As Davies noted, the ward system has produced both saints and sinners.  While some are corrupt, others are working to improve the system from the inside.  All ward leaders, however, hold a considerable amount of power in their party (and, for Democrats, power in the city itself).

Every election, each ward committee decides which candidates it will endorse. Those endorsements are absolutely vital in primaries and smaller elections where most voters are unfamiliar with the candidates.  In other words, the ward system derives its power from voter ignorance and laziness, and a political system that puts up for a vote many positions that are appointed almost everywhere else (like judges).  The ward system acts as a vetting process for the voters who have neither the time nor inclination to make informed decisions on political offices that will have little direct effect on their lives.

When asked during our Q and A session, Gillen estimated that “95%” of the races in Philadelphia – city council, judicial elections, state representatives and senators, etc. – are controlled by the Democratic Party ward structure.  Gillen challenged the crowd to get involved, to “buck the system”, which she described as “teetering”, and thereby create a more open and progressive system.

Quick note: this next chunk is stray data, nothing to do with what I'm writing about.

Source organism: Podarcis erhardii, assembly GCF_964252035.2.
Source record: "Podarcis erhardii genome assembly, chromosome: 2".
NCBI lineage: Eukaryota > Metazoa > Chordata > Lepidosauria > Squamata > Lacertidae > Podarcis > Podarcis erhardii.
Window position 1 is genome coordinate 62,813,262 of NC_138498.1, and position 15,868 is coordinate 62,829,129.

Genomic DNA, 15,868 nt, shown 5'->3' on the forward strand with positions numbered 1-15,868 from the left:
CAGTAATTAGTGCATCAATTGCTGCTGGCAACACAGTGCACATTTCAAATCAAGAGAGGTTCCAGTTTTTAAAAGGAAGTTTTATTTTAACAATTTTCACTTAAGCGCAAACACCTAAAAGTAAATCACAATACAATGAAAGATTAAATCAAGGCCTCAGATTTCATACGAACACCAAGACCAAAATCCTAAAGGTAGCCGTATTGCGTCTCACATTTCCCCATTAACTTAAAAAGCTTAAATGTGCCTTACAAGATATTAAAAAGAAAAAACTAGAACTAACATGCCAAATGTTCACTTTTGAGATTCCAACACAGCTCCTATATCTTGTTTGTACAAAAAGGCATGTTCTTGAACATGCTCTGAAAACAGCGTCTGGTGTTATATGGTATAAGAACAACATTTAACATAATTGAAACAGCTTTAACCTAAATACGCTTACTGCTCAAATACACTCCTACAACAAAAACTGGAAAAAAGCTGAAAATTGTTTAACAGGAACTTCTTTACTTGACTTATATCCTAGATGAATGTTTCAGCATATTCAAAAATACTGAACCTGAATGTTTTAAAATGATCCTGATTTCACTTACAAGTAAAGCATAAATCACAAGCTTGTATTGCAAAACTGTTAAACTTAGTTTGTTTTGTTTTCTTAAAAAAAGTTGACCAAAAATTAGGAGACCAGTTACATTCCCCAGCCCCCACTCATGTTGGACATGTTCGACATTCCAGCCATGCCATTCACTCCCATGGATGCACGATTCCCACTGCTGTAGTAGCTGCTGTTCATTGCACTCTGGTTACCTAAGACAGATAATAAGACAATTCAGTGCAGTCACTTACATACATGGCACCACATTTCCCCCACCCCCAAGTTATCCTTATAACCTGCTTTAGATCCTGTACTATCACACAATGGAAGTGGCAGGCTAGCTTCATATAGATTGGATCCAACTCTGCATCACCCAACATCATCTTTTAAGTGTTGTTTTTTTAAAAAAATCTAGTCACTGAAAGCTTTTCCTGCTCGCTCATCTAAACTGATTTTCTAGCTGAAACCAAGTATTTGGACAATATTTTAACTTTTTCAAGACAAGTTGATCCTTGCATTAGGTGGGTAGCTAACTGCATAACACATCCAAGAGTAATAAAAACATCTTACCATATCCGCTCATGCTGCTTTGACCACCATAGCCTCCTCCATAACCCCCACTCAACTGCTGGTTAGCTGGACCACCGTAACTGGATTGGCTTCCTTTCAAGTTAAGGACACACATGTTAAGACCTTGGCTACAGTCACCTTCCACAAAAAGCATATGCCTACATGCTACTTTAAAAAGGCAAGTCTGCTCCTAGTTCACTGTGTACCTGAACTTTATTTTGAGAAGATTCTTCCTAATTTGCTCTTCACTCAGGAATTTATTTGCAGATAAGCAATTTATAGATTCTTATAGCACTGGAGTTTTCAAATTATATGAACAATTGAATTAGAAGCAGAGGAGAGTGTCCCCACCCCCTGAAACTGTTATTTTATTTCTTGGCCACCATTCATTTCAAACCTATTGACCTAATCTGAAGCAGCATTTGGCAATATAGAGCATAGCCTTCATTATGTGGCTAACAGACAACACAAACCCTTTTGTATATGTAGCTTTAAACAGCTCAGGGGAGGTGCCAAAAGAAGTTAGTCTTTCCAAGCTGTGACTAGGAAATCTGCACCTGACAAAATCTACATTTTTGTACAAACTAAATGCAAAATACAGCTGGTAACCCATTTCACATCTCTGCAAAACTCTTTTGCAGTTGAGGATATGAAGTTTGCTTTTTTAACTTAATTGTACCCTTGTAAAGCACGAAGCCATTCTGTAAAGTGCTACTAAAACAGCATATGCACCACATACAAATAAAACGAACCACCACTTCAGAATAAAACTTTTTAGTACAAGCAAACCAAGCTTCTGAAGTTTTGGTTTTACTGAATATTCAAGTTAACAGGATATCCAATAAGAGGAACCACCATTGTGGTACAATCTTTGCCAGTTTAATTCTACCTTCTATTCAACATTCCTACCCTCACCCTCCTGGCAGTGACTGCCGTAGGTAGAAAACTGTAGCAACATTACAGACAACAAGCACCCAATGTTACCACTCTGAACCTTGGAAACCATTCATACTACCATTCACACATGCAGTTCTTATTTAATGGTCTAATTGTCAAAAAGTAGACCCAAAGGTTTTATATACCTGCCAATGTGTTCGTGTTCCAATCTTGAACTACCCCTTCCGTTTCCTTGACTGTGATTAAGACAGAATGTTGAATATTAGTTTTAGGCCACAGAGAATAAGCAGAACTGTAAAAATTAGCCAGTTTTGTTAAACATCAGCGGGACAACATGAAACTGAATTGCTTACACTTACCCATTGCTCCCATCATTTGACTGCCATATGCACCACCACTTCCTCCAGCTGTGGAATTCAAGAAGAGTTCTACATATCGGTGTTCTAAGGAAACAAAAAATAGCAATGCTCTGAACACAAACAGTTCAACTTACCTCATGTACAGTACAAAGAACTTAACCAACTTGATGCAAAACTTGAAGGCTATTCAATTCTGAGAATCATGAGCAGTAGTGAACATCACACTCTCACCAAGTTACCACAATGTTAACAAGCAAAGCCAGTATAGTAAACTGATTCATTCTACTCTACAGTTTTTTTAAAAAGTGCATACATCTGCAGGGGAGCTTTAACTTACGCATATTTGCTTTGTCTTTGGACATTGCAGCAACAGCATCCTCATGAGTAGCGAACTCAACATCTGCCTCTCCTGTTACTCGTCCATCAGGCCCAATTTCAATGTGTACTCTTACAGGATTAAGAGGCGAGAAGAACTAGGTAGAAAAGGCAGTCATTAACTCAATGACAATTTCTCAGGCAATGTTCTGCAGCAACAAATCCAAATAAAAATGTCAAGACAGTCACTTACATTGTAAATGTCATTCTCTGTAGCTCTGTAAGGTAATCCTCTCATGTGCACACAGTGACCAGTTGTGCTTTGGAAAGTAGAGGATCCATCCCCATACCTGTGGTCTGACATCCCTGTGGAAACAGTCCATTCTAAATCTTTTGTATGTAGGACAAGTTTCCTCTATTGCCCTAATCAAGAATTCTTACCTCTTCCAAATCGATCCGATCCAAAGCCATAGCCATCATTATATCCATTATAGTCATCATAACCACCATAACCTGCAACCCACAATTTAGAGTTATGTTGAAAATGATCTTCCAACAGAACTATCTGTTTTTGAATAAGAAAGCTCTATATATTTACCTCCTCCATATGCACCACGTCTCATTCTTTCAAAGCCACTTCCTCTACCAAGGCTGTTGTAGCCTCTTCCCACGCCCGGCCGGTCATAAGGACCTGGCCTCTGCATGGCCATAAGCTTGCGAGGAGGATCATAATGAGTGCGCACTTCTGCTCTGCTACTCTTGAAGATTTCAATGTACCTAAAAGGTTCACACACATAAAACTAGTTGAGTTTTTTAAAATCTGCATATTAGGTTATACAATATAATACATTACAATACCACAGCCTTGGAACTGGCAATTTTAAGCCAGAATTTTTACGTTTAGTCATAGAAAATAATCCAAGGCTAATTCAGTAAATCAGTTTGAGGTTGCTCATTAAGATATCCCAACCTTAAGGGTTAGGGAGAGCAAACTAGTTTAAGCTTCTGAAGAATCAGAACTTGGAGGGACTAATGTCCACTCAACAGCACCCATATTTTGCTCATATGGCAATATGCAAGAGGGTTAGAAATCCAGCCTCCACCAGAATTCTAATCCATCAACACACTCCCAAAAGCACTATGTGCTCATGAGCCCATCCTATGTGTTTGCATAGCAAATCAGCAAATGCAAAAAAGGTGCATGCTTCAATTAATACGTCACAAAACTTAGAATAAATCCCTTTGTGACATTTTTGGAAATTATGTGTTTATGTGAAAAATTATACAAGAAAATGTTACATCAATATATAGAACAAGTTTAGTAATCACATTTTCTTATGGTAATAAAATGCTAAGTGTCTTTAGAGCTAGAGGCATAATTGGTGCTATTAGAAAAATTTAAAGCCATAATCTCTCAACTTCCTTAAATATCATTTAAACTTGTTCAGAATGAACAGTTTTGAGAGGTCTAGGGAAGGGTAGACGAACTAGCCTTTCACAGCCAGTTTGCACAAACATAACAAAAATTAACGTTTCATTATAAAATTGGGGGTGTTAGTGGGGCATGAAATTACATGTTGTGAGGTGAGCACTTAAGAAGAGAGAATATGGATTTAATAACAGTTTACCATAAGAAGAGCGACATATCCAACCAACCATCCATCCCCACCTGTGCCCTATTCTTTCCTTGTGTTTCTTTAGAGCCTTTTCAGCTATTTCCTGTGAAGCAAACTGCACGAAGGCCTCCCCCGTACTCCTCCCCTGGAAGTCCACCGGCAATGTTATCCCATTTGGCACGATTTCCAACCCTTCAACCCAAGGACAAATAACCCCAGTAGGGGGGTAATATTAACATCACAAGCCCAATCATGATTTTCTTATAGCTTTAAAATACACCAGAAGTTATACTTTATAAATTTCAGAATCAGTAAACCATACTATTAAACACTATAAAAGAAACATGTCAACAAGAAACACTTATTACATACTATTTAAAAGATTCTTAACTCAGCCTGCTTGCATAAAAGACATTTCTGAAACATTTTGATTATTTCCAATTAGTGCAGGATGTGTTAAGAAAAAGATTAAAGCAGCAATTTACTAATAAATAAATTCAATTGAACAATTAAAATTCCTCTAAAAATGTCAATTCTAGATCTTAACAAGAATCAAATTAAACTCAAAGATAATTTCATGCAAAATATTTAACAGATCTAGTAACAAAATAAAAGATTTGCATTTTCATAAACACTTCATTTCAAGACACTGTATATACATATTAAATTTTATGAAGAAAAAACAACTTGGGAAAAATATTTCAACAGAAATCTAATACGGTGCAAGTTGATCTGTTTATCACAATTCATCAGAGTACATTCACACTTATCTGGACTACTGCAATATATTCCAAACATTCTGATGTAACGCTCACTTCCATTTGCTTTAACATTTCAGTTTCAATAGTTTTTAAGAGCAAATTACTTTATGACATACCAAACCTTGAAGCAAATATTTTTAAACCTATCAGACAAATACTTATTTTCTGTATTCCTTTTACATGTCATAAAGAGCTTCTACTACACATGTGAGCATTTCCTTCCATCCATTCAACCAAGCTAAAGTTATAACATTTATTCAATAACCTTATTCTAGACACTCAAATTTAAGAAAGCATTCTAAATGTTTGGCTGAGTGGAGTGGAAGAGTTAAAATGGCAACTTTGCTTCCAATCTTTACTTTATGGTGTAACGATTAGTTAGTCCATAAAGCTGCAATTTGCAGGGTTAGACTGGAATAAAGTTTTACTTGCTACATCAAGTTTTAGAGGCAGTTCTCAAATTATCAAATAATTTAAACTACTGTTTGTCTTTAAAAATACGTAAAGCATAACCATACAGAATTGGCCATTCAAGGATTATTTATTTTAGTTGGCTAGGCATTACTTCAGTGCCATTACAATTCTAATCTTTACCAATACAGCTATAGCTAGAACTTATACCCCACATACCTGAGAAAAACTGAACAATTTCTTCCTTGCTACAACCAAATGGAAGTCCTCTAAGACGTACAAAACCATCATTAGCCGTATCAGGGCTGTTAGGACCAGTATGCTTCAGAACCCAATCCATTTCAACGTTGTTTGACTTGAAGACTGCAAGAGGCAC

How Do I Become a Committee person?

The first step to becoming a committee person is getting on the ballot, which you can do by getting 10 signatures from your party’s registered voters in your division.  You can only get these signatures during the nomination petition period, which lasts for three weeks (this year: February 18th – March 11th).  If you get 10 valid signatures, you will be on the ballot.  Then it’s just the simple matter of being one of the top two vote recipients in your division on primary day.

Easy, right?

Well, that’s the official process.

The real first step: to talk to your ward leader.  He or she will know whether or not there is an opening (many committee person positions are left vacant) and may even be able to appoint you.  If no one else is running against you, getting elected is no sweat, obviously.  Otherwise, running for committee person is, in the words of Stephanie Singer,  “exactly like running for President… just smaller.”

If you do need to run an actual campaign, then you’ll need a street list, which provides a list of the registered voters in your division (go to the City Commissioners for that).  Then, get way more than ten of them to sign your nomination petition – 10 valid signatures is what you need, but you can expect those signatures to be challenged.  One attendee last night, Tracey Gordon, recounted her fight over signatures (h/t to Jake Liefer for the link).